These attacks and their costs have everyone on high alert. Medical device manufacturers and health delivery organizations (HDOs) will be looking for ways to reduce the attack surface. They will find relief through traditional PKI-based identity platforms which provide unique device identities to authenticate users, devices, networks, and gateways. By building a network of identity and trust, manufacturers can then enable secure and connected communication.
Patrick Nohe, Senior Product Marketing Manager
#Prediction2020: The internet-wide deprecation of TLS 1.0 and TLS 1.1 will not go as smoothly as hoped
Hopefully this prediction ends up being more along the lines of sounding the alarm bell than a prescient look into the future, but last Spring in a rather unprecedented joint announcement, some of the largest companies leading the internet – Google, Mozilla, Microsoft and Apple – announced they would deprecate support for the now outmoded TLS protocol versions 1.0 and 1.1. Unfortunately, SSL news doesn’t really stay around in the headlines long, and there hasn’t been a great deal of conversation around the upcoming deprecation since then.
As of the beginning of 2019, around one quarter of the Alexa Top 100,000 didn’t support TLS 1.2 yet. But it’s a lot bigger than that – web and mobile applications also use SSL/TLS. So, when the deprecation date arrives it’s a not a huge leap to assume there will be thousands of broken websites and apps on both desktops and phones. The decision to deprecate older protocol versions is a good one. But as an industry, there seems to be a consistent lack of discussion around upcoming technology shifts and how to make these types of transitions in a smooth and user-friendly way. Hopefully this won’t be yet another example of that.
#Prediction2020: More attacks and RSA exploits will be discovered and presented
At this point, the only good argument for continuing to use RSA key exchange with SSL/TLS is interoperability. The ubiquity of the RSA cryptosystem makes it difficult to deprecate. But from a purely best practice standpoint we should all be using an elliptic curve-based approach, meaning ECDHE and ECDSA. The most recent TLS version, TLS 1.3, took the decision out of our hands by eliminating RSA key exchange all together. That’s for good reason, too. The cryptosystem is on its last legs. Last year several new attacks against RSA were presented at various security conferences. That comes on top of a fairly extensive list of previous exploits that have already been addressed but may still be exploitable with a little finesse.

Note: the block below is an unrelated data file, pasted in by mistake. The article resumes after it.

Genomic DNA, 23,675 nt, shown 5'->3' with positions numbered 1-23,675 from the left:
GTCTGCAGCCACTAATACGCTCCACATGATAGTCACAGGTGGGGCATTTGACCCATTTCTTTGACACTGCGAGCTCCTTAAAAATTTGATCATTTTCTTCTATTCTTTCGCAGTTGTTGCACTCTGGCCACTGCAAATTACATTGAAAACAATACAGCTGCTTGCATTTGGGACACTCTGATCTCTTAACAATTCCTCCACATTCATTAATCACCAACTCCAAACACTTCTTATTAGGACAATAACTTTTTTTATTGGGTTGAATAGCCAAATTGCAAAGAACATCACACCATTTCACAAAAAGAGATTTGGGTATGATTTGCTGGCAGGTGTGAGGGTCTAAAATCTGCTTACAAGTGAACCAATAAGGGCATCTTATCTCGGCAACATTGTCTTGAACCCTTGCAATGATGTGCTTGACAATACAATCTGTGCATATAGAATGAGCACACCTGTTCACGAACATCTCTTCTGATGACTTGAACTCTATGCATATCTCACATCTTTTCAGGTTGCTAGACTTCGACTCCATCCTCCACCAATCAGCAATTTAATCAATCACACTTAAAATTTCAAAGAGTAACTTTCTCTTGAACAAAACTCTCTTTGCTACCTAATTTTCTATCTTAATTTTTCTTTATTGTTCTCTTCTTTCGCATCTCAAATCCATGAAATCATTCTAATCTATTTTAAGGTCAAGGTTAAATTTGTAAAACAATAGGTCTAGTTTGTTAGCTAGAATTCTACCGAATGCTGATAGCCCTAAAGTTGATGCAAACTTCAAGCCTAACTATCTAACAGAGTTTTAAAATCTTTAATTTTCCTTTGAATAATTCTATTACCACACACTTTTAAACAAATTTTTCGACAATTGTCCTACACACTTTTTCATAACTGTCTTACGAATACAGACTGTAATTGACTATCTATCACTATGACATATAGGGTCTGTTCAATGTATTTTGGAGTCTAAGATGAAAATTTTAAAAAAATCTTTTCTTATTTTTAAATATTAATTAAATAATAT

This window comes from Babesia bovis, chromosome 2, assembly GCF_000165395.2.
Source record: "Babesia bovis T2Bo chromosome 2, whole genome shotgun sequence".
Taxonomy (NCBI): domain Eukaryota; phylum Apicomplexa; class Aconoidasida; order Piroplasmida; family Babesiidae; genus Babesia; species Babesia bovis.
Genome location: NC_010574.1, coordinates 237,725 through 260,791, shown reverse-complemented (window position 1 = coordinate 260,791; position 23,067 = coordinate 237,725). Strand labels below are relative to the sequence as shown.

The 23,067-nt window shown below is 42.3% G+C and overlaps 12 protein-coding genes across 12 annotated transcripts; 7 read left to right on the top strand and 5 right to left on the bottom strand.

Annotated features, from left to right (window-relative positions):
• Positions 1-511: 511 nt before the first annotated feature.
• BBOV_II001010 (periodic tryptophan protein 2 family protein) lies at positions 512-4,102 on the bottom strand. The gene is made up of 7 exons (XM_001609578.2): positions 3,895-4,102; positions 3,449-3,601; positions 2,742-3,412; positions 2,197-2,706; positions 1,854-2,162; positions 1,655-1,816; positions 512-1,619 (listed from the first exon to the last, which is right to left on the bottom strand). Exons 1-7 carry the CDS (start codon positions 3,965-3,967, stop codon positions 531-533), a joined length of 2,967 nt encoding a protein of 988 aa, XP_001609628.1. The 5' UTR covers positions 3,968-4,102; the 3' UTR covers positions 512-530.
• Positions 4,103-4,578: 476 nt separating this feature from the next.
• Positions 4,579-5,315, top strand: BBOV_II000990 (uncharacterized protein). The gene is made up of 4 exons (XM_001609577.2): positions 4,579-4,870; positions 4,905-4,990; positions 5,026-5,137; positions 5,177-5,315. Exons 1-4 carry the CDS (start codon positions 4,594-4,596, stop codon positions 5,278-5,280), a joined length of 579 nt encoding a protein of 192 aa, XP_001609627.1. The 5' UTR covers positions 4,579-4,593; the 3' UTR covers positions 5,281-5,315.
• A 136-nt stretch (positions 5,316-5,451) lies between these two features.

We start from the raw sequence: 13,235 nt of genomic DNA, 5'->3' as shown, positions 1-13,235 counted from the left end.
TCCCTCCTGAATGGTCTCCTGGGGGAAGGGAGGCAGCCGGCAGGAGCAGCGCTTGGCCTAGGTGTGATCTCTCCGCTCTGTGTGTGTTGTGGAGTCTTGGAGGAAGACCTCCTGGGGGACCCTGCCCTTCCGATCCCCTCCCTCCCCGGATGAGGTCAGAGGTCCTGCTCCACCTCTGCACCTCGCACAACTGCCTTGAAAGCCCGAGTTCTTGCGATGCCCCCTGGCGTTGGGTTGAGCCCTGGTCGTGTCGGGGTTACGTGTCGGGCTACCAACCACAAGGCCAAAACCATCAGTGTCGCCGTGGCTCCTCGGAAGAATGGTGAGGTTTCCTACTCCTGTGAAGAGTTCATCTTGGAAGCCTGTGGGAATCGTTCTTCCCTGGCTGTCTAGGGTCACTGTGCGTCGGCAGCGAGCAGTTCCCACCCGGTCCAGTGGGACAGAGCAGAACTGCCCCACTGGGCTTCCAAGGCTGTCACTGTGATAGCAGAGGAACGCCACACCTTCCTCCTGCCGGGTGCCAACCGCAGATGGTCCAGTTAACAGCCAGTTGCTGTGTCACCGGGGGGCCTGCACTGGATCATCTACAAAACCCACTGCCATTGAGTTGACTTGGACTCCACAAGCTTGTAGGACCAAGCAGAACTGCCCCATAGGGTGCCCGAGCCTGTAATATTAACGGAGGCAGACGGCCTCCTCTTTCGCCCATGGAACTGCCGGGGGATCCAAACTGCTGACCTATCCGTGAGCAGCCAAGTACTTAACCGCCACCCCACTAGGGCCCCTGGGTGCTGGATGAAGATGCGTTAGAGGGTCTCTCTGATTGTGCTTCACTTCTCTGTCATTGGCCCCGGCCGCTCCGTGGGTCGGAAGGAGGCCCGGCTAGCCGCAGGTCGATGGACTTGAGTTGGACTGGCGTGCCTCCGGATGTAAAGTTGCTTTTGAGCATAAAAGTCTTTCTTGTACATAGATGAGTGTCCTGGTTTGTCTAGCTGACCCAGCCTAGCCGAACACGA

On top of that, RSA key sizes make computation expensive and as they scale upwards in size, the increase in security isn’t commensurate to the increase in resources used to encrypt and decrypt with them. And perhaps no cryptosystem is more threatened by the (eventual) arrival of quantum computing down the road. If you want to have a discussion about crypto-agility, save the quantum-cryptography stuff for after you’ve moved away from RSA.
Lea Toms, Marketing Manager, EMEA'
#Prediction2020: Expect to see more biometric data hacks
While hacks involving unencrypted passwords and personal data are devastating news for the people involved, they are fixable, to an extent. In the future, we will hear more news about exposed biometric data and the consequences it has for businesses and people. Once biometric data has been exposed, there is no way to change it. You can update your password, but not your fingerprint. You can replace your email address, but not your iris. Businesses will have to get ahead of the game and do more to protect the most valuable and personal information there is – biometrics! I expect to see huge record fines for businesses that suffer data exposure of biometric information, and more and more horror stories of people affected by such hacks. It will be increasingly important to protect data with a combination of two or more types of information; with a changeable password or pin in addition to forever biometric information.
As you can see, our predictions span a wide range of topics within cybersecurity, but now we’d love to hear from you. What’s on the top of your mind as we enter 2020? Did we miss any major vulnerabilities or risks? Breakthrough technological developments? Add your predictions to the comments, or tweet us @globalsign #Prediction2020.